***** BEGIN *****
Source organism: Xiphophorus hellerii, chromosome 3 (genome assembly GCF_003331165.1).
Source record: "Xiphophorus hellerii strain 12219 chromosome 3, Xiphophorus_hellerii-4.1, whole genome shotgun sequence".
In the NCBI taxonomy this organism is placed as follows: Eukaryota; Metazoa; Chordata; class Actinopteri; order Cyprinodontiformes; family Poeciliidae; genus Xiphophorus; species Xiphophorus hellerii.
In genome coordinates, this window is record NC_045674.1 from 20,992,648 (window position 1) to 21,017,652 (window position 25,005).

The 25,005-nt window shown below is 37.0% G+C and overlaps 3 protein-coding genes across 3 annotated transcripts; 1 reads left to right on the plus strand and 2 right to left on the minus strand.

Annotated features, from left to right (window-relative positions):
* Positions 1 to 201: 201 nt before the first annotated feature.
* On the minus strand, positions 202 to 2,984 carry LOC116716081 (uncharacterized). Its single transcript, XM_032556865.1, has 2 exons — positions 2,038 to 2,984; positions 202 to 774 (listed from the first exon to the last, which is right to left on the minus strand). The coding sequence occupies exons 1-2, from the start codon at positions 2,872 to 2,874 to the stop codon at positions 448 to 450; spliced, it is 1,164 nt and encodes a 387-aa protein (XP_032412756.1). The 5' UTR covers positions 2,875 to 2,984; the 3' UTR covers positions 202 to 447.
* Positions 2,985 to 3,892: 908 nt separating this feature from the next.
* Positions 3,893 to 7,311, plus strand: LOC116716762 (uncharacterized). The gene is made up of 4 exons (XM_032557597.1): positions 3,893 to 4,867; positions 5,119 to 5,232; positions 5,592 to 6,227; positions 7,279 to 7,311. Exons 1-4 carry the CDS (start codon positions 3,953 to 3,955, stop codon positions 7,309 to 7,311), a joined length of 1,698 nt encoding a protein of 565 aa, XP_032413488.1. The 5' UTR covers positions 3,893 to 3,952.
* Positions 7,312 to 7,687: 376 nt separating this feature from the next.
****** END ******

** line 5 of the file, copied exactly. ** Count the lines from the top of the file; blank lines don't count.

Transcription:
The 25,005-nt window shown below is 37.0% G+C and overlaps 3 protein-coding genes across 3 annotated transcripts; 1 reads left to right on the plus strand and 2 right to left on the minus strand.